The total includes 1.6 million in California, where 415 delegates are at stake, or 30 percent of the Super Tuesday total.
Many of those voters, however, cast their ballots before three of the candidates withdrew: Pete Buttigieg, Amy Klobuchar and Tom Steyer. That led to frustration on the part of some of their supporters on Monday and Tuesday when they learned that their early votes had been wasted on candidates who were no longer in the race. (In almost all states, an early vote is final once it is cast.)Read more
A major piece of news happened yesterday, or at least it should be news. Foreign actors have changed ZERO votes on American voting machines. The Committee on House Administration held a hearing entitled: 2020 Election Security-Perspectives From Voting System Vendors and Experts. In a panel of the three manufacturers of virtually all the voting machines in the United States, the following exchange happened (emphasis added):
Ranking Member Rodney Davis (R-IL): To your knowledge, has a foreign state ever successfully breached or hacked your vote tallying election machines?
Mr. Tom Burt, President and CEO, Election Systems & Software, Omaha, NE: No
Mr. John Poulos, President and CEO, Dominion Voting Systems, Denver, CO: No
Ms. Julie Mathis, President and CEO, Hart InterCivic, Austin, TX: NoRead more
We continue our Top 10 Blog posts for 2019. Numbers 6-10 are here.
Senate Judiciary Dems playing an awkward game of praising Bill Barr's character and competence while saying why they're voting against him, which boils down to Pres. Trump, with some background of unitary executive theory.Read more
This morning, Majority Leader Mitch McConnell, who has been a steadfast defender of First Amendment rights, spoke on the Senate floor about the SHIELD Act under consideration by the House today. He called it "the latest installment in Speaker Pelosi’s campaign to expand government’s control over Americans’ political speech."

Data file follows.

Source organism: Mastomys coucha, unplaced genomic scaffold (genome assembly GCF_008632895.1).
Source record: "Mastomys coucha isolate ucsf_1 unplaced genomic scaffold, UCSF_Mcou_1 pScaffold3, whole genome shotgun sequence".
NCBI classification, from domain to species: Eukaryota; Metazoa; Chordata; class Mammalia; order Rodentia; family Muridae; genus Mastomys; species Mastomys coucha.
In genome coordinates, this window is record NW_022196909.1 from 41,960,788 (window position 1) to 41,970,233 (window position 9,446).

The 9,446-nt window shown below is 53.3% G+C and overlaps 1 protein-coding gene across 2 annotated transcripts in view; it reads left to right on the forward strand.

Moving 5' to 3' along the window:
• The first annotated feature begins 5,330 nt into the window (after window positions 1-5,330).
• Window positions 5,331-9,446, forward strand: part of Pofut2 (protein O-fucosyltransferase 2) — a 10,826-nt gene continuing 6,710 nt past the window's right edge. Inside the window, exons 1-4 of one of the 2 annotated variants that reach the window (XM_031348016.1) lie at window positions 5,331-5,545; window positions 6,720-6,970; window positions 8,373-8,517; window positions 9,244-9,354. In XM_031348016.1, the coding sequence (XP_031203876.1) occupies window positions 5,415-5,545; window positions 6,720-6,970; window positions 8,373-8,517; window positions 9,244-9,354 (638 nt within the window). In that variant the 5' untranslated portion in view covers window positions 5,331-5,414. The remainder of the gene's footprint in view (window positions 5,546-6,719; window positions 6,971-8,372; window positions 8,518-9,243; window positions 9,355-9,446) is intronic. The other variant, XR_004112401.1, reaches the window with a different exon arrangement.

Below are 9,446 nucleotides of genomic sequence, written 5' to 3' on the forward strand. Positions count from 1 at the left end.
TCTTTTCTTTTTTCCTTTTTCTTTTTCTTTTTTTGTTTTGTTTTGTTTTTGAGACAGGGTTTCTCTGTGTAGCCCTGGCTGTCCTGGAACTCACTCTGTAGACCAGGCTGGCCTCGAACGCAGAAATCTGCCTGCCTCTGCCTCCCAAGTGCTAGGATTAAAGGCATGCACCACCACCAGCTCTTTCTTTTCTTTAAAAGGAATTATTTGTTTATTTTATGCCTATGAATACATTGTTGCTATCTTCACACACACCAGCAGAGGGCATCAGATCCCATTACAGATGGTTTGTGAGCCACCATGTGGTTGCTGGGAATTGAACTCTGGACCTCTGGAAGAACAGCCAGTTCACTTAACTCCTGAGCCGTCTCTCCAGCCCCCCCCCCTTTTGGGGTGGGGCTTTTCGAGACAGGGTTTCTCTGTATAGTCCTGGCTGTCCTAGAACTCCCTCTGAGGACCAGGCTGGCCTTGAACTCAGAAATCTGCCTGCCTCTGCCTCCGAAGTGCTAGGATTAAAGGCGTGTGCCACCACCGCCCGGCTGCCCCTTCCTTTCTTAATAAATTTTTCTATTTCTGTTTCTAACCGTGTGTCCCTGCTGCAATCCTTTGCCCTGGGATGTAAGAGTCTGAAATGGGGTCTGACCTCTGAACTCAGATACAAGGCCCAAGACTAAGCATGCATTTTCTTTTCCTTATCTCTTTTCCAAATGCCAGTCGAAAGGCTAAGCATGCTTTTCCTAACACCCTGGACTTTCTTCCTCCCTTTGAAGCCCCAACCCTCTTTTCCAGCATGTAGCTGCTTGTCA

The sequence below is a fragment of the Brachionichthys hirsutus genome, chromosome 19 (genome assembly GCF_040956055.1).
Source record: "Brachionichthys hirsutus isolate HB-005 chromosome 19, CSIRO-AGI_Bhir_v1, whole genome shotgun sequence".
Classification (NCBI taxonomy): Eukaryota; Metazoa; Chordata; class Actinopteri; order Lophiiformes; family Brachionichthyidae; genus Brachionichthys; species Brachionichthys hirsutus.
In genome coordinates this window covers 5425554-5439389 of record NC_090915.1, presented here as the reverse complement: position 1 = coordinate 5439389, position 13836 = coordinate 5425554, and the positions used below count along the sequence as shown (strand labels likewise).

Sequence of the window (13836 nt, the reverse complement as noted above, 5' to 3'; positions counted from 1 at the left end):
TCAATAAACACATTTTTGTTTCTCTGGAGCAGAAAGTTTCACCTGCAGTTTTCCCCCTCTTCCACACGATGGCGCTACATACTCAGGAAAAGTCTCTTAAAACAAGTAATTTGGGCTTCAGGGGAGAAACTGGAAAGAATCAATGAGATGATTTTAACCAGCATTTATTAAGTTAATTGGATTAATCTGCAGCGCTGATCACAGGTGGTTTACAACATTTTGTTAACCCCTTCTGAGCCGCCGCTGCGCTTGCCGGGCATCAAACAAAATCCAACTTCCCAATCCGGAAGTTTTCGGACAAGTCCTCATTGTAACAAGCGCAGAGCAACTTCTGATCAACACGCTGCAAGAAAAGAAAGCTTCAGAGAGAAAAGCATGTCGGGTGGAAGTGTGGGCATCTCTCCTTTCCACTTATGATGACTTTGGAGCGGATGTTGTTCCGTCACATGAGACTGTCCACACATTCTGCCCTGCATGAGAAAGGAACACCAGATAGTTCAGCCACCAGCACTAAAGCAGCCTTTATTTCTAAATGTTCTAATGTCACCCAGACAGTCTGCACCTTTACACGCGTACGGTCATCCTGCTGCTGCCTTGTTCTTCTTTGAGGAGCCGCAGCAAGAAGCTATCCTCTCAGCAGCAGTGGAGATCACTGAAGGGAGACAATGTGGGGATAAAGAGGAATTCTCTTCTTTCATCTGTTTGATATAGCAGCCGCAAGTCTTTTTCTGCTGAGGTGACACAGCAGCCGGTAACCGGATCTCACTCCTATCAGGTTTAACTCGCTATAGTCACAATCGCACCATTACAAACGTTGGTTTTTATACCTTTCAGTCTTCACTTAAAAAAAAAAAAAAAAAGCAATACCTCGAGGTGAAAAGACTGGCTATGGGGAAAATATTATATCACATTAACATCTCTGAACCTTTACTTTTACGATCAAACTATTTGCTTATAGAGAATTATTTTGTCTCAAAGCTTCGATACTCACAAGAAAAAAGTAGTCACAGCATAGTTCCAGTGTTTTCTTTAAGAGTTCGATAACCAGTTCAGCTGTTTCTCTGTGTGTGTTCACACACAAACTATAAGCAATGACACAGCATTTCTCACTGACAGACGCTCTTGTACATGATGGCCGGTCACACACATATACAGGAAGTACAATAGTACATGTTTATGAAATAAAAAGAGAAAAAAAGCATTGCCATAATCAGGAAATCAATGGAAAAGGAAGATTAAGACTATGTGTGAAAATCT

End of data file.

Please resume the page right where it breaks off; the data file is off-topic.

Speaker Pelosi's current crusade against Americans' political speech rights began with H.R. 1, and the SHIELD Act contains portions of H.R. 1, the Honest Ads, and other dangerous provisions. The RNLA sent a letter to the House opposing it.Read more
The Federal Election Commission (FEC) has jurisdiction to issue regulations and enforce federal campaign finance laws; in other words, to interpret and enforce the regulation of Americans' political speech, which is protected by the First Amendment.
For years, Democrats have attempted to expand regulation of political speech through onerous disclaimer, disclosure, and reporting requirements; low contribution limits; making the FEC a partisan body controlled by the President's party (such as in H.R. 1 and the perennial DISCLOSE Act); outright speech prohibitions; and even through spending limits (which the Supreme Court declared unconstitutional back in Buckley v. Valeo).
With the resignation of Republican FEC Commissioner Matt Petersen, the FEC is back in the news.Read more
After the hotly contested election in 2000, Republicans and Democrats came together to pass the bipartisan Help America Vote Act ("HAVA"). HAVA was a response to the chaos of the 2000 Florida recount. HAVA was not perfect but it represented a good faith effort on all sides to come together and passed 357-48 in the House and 92-2 in the Senate. This should be the way all election reform is done. Unfortunately, it is not true anymore.Read more